Chomsky seemed to have a point. Deep Blue was no [2001] Hal. Over the course of many decades, chess computing had not actually enabled computer to think very much like humans at all. “[Alan Turing]’s expectation was that chess-programming would contribute to the study of how human beings think,” says Jack Copeland, director of the Turing Archive for the History of Computing at the University of Canterbury. “In fact, little or nothing about human thought processes has been learned from the series of projects that culminated in Deep Blue.”

Thinking like humans, though, had never really been the intention of the AI community. That had been Turing’s original dream, but the practical consensus from the very beginning was to suss out a new kind of intelligence. And in fact, they had done just that. As the twenty-first century began, machines were able to make all sorts of intelligent actions that went far beyond mere calculations. “There are today hundreds of examples of narrow AI deeply integrated into our information-based economy,” explains Ray Kurzweil, author of The Age of Spiritual Machines. “Routing emails and cell phone calls, automatically diagnosing electrocardiograms and blood cell images, directing cruise missiles and weapon systems, automatically landing airplanes, conducting pattern-recognition-based financial transactions, detecting credit card fraud, and a myriad of other automated tasks are all successful examples of AI in use today.”

Add to that list: speech recognition, hazardous-duty robots, swimming pool antidrowning detectors, the Mars Sojourner explorer vehicle, and bits and pieces of most contemporary cars, televisions, and word processors. Looking at it under the hood, machine-based intelligence may look entirely different from human intelligence, but it is intelligence, proponents argue. “Believe me, Fritz is intelligent,” Frederic Friedel, cofounder of ChessBase software, says of one of his company’s most popular programs. “It is a kind of intelligence. If you look at anyone playing against a computer, within minutes they say things like, ‘Oh God, he’s trying to trap my Queebn,” and ‘Tricky little bloke,’ and ‘Ah, he saw that.’ They’re taqlking about it as if it is a human being. And it is behaving exactly like someone who’s trying to trick you, trying to trap your Queen. It seems to smell the danger.”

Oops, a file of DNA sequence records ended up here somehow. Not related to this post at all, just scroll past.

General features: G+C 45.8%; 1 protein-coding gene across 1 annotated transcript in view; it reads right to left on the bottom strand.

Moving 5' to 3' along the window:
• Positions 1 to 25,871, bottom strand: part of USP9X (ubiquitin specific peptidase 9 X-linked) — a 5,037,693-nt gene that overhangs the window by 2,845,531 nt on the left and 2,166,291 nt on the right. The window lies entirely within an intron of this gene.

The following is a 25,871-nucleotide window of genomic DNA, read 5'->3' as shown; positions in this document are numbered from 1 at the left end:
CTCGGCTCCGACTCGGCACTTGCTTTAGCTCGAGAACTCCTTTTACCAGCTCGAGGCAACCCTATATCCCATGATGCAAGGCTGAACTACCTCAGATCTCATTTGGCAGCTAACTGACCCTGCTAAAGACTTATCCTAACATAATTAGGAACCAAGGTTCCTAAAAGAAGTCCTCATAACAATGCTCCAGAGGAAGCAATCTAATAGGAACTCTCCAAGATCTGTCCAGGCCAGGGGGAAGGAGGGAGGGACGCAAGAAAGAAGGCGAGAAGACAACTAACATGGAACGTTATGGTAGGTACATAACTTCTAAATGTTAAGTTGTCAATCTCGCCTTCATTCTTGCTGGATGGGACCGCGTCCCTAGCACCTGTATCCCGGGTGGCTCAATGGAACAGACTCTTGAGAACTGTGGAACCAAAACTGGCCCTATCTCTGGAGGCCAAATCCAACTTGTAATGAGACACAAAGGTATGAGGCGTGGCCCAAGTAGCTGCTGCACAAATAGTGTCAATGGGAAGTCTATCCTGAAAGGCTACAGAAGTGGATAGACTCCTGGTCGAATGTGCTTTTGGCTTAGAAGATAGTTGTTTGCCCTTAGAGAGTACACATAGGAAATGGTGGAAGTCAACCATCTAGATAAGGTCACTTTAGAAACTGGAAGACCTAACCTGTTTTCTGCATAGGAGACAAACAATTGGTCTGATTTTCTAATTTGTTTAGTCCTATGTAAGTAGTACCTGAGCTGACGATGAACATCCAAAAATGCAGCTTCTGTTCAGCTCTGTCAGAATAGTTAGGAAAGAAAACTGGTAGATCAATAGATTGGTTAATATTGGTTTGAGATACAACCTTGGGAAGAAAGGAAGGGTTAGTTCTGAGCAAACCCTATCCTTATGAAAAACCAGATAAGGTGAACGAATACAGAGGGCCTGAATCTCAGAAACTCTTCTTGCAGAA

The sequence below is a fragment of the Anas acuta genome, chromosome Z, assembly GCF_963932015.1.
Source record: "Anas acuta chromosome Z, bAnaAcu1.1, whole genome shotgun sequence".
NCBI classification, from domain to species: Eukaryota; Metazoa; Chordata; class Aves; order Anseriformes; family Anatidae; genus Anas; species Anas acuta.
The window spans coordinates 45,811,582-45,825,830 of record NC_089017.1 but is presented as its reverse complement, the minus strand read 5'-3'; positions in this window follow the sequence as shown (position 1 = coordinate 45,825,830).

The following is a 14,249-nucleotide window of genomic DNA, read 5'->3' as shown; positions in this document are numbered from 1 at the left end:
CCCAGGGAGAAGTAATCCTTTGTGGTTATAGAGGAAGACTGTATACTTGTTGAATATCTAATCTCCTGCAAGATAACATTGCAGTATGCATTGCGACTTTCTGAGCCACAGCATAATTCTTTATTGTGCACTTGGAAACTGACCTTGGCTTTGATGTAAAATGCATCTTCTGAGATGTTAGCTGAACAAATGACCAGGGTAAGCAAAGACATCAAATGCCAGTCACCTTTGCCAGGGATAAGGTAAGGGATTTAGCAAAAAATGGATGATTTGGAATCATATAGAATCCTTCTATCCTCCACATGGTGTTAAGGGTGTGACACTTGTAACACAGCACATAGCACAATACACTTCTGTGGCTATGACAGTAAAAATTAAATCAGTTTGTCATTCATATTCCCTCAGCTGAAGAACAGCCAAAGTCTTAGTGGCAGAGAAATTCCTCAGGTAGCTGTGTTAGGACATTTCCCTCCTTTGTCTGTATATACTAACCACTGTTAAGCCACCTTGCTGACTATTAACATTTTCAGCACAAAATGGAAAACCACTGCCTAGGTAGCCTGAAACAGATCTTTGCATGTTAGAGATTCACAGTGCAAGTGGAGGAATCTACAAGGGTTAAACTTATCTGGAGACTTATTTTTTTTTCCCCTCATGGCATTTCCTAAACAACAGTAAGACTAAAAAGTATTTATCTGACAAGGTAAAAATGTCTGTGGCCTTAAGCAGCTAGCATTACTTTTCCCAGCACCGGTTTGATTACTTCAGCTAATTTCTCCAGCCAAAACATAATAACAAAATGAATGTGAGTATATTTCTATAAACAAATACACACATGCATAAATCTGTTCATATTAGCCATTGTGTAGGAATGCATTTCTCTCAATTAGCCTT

In other words, it passes the Turing test. In front of the curtain, it displays what seem like the actions of a very smart human being, even though, behind the curtain, its mechanics are in no way attempting to mimic the functions of the human brain. The AI community has already succeeded ion substituting computers for functions formerly thought to require human intelligence, which implies that (1) we need to broaden our understanding of intelligence, and (2) the smart machines are coming. “This machine intelligence is completely different from what people thought it would be,” says Friedel. “We have to acknowledge that intelligence, like life forms, has incredible variety. We [in the chess community] are the first to see a completely different form of intelligence. But w2e all have to understand it is coming” (218-219)

Written by Randy McDonald

November 13, 2006 at 7:13 pm